Cesar Vence, 16, remembers vividly his first few days at Stonewall Jackson High School. Not only was he new to the Manassas school, he was new to the United States, having just arrived from Colombia.
"When I first came, I didn't speak any English and I didn't know anyone. I felt really lost, all the time," said Vence, now a junior. "I don't want people to be feeling like I was feeling."
So Vence and more than 50 other sophomores, juniors and seniors agreed to volunteer two days of their vacation time last week for an unusual, student-run back-to-school activity for freshmen.
Called "One of Us," student mentors were trained to lead tours, answer questions and fill freshmen in on life at Stonewall Jackson. The program is a contrast from the standard back-to-school event, which is led by teachers and designed for parents.
Organizers weren't sure how many freshmen would show up. The Thursday program was scheduled for one of the last precious days of vacation. There was no bus transportation arranged for the event. Principal Steven M. Constantino crossed his fingers and hoped that about 250 freshmen would attend.
Instead, he got "a grand slam," Constantino said. "Being a new concept, I never expected to see well over 400 kids there."
He estimates that 460 to 480 students showed up. The incoming freshman class is about 550 students.
The students packed into the gym for a morning assembly, then divided into groups and set out, maps of the school in hand, to tackle the building that will be their home for the next four years.
"It's good to be lost now than lost on the first day of school," said Emily Slough, 14, who attended Stonewall Middle School last year.
The turnout caused a few traffic jams. Registration for the event, scheduled to last 30 minutes, took an hour. Tour groups bumped into each other in stairwells and halls. But everyone agreed it was worthwhile to have an activity just for students, where they could get adjusted to school on their own terms.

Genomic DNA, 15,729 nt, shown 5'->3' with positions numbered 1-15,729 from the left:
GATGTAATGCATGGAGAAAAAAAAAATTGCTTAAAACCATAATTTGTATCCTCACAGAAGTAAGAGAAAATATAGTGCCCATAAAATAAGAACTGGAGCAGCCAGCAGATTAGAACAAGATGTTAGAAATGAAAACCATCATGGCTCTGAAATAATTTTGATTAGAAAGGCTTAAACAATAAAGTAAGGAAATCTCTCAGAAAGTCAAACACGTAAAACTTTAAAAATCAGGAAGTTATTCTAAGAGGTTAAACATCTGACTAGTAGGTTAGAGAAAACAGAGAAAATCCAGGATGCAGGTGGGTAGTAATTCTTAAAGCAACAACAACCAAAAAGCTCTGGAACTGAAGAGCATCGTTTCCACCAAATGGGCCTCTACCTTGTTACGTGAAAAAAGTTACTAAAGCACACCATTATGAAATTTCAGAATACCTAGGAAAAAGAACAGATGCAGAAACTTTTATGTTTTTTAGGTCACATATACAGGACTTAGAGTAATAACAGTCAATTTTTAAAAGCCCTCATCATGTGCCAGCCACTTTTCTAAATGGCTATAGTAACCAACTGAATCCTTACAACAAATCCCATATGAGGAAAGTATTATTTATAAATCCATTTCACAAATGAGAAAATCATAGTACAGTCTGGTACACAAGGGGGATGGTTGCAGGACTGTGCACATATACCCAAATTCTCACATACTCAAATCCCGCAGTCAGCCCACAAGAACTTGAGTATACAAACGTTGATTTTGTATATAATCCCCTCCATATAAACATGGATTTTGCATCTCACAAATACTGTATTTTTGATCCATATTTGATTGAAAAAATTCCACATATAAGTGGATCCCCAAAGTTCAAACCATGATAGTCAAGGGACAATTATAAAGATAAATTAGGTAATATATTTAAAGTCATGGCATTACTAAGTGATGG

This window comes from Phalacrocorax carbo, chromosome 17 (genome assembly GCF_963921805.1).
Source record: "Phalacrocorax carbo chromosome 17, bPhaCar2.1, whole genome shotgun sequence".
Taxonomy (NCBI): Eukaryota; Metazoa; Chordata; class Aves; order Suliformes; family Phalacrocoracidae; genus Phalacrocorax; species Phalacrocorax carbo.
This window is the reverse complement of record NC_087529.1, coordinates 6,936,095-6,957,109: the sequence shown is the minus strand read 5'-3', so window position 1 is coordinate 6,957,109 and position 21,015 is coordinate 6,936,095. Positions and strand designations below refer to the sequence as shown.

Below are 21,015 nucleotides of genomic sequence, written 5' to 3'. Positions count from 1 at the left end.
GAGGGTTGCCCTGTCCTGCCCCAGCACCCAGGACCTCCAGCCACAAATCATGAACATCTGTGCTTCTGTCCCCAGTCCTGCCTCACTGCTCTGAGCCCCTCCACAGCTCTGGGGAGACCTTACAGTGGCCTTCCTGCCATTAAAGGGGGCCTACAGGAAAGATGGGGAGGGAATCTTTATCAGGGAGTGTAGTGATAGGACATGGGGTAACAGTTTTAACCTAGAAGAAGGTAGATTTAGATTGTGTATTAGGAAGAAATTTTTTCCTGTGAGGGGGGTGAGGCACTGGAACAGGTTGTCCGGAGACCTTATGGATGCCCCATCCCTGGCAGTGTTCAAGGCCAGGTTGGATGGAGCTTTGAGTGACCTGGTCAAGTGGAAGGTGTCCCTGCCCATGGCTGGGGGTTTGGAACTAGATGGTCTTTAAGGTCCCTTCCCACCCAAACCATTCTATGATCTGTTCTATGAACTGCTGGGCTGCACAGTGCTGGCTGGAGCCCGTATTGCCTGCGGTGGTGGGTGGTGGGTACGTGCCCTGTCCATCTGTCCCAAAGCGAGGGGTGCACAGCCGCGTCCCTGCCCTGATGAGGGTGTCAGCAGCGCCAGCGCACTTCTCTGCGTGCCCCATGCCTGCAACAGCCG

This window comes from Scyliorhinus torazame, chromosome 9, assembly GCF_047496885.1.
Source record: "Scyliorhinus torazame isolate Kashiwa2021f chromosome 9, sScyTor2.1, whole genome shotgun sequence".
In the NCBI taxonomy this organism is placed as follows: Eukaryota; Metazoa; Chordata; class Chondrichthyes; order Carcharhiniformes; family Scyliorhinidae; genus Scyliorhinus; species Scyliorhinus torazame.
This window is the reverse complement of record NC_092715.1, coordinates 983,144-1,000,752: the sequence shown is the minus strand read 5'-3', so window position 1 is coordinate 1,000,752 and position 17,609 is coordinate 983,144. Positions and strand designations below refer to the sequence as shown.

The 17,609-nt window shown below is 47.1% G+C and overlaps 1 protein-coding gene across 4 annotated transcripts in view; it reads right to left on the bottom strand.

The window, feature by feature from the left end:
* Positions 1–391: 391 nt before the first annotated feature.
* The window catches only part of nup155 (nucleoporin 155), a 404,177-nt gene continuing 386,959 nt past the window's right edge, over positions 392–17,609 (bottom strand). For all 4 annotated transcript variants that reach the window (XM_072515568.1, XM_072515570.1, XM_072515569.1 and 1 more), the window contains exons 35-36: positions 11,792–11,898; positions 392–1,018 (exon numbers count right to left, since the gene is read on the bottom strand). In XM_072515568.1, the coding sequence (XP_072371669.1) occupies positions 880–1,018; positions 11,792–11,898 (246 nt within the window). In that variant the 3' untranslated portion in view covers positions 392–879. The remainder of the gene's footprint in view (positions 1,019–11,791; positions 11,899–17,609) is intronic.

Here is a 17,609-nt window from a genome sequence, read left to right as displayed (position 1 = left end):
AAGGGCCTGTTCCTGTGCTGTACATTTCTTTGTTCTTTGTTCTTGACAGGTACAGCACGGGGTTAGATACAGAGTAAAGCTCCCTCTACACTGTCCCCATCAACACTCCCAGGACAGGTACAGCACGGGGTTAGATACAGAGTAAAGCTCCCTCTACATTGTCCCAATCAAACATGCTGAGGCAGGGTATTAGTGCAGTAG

"I've been helping the [English as a Second Language] kids a lot," Vence said. "I don't want them to be lost, like they don't have anybody. That was the point of me being in this project."
Shavon Barbour, a 15-year-old sophomore, signed up to be a student mentor because "I like helping people do things. I'm a people kind of person."
Besides, she recalled how her freshman year was a bit overwhelming.
"I remember the first day, I was wandering, I mean wandering," she said. "I was late many a day. Now, I'm pretty used to it."
During the morning assembly, the students were entertained by the fast patter of Mike Smith, a professional speaker from Albuquerque. Smith, who also trained the student mentors, has specialized in speaking at freshman orientations.
The most important part of the program is the student mentors, Smith said. "I can talk to a kid all day, but they're not going to listen to me," Smith said. "They are going to listen to other kids."
Constantino plans to keep "One of Us" presentations going throughout the year, to continue to acclimate new students to the school. He also has plans to take the show on the road and have student mentors visit the middle schools that feed into Stonewall Jackson.
After the tours and a pizza party in the cafeteria, the new freshmen said the event did help to ease some of their fears.
"I think it was a really good idea, because then you don't walk in here and totally not know what to do," said Erica Blevins, 14, who attended Parkside Middle School last year.
Amanda Anderson, 14, said she was "very nervous" about coming to Stonewall Jackson from Marsteller Middle.
"I feel better now because I met a lot of new people. I know a lot more," Amanda said.
CAPTION: Incoming freshmen Melissa Bernstein, far left, Emily Slough, Jaime Carter, Casey Pataluna and Michelle Calise joke during a pizza party after orientation at Stonewall Jackson High School. Cheerleaders Shahaadah Thompson and Jessica Lawrence, right, help freshmen find their way during the "One of Us" program.
CAPTION: Freshman Maria Rodriquez, above, finds her way around the cafeteria. Junior Cesar Vence, left, calls his group of freshmen together.